Californians could already sign up to become organ donors at the
D-M-V. But answering the question was optional - people could
simply leave it blank. Now that's changed:
Stocks: "it forces the issue to mark yes or I don't
want to make a decision at this time."
Lisa Stocks is President of Donate Life California. She
says now D-M-V employees are required to make sure the person fills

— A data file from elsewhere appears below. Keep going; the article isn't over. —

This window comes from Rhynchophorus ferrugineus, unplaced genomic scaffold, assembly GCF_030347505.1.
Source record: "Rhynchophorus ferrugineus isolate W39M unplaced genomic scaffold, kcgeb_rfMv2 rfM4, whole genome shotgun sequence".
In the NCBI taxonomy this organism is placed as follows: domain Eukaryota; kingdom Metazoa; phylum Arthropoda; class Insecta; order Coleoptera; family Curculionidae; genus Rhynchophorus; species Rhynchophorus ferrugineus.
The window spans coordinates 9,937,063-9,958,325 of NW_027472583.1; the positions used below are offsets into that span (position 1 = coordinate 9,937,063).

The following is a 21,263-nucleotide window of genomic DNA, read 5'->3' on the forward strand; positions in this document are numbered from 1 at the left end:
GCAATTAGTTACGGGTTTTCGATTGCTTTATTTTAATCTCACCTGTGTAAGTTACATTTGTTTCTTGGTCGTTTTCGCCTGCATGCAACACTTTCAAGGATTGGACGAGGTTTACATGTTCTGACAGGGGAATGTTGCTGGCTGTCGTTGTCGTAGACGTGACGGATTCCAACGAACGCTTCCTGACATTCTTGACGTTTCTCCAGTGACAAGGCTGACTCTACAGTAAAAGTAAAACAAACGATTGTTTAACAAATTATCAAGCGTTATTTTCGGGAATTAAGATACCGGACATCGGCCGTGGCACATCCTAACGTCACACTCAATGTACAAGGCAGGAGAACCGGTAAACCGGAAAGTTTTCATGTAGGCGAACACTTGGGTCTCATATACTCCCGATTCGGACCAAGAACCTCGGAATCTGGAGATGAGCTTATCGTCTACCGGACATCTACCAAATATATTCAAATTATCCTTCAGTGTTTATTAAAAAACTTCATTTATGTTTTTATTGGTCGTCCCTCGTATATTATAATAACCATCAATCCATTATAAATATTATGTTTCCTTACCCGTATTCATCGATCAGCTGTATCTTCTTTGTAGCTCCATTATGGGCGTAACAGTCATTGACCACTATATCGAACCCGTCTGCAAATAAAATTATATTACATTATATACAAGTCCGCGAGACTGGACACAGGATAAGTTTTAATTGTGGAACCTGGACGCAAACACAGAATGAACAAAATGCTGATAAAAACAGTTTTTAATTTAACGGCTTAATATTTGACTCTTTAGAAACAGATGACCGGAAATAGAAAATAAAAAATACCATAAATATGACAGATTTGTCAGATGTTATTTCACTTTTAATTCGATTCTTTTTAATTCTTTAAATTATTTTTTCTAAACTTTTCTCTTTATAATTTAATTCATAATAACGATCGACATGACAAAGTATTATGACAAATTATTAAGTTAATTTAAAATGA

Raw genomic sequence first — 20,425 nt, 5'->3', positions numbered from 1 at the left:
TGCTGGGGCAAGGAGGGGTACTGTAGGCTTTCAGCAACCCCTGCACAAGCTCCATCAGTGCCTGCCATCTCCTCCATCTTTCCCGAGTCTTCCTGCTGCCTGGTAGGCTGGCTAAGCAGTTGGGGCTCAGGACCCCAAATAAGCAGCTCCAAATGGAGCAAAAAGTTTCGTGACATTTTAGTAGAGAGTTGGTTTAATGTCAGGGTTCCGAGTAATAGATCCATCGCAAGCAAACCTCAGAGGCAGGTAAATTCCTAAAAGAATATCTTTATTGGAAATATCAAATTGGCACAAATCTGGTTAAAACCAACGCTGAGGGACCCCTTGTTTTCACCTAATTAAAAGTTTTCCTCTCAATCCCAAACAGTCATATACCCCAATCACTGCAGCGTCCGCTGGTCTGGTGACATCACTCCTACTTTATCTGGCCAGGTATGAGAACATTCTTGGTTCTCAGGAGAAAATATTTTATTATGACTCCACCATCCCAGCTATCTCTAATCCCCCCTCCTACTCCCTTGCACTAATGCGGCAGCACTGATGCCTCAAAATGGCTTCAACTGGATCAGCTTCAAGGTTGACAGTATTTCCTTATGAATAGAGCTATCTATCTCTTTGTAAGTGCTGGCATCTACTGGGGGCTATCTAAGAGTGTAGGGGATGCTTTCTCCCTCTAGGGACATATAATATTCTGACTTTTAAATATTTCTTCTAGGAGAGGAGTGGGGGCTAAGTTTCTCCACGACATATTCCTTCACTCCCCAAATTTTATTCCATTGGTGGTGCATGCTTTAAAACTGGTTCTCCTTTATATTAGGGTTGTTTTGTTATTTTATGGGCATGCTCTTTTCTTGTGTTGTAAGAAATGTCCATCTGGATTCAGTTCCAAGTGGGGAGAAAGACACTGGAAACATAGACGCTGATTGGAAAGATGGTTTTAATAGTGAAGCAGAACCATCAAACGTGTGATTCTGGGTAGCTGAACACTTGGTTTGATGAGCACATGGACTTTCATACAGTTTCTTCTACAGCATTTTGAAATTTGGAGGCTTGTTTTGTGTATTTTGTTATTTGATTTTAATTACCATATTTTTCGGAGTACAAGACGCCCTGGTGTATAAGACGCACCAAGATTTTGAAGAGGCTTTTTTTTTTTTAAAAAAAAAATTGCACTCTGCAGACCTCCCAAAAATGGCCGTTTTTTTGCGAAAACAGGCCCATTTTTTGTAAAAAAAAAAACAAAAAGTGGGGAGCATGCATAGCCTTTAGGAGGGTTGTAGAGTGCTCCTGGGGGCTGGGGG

in an answer. She says it's the same routine online -
customers must indicate "Yes" or "Not at this time." Stocks says
about seven thousand Californians a day decide to become organ
donors through the DMV, but California's rate is still lower than
hoped for. Of the 26 million licensed drivers and ID holders, 30
percent have signed up to be an organ donor.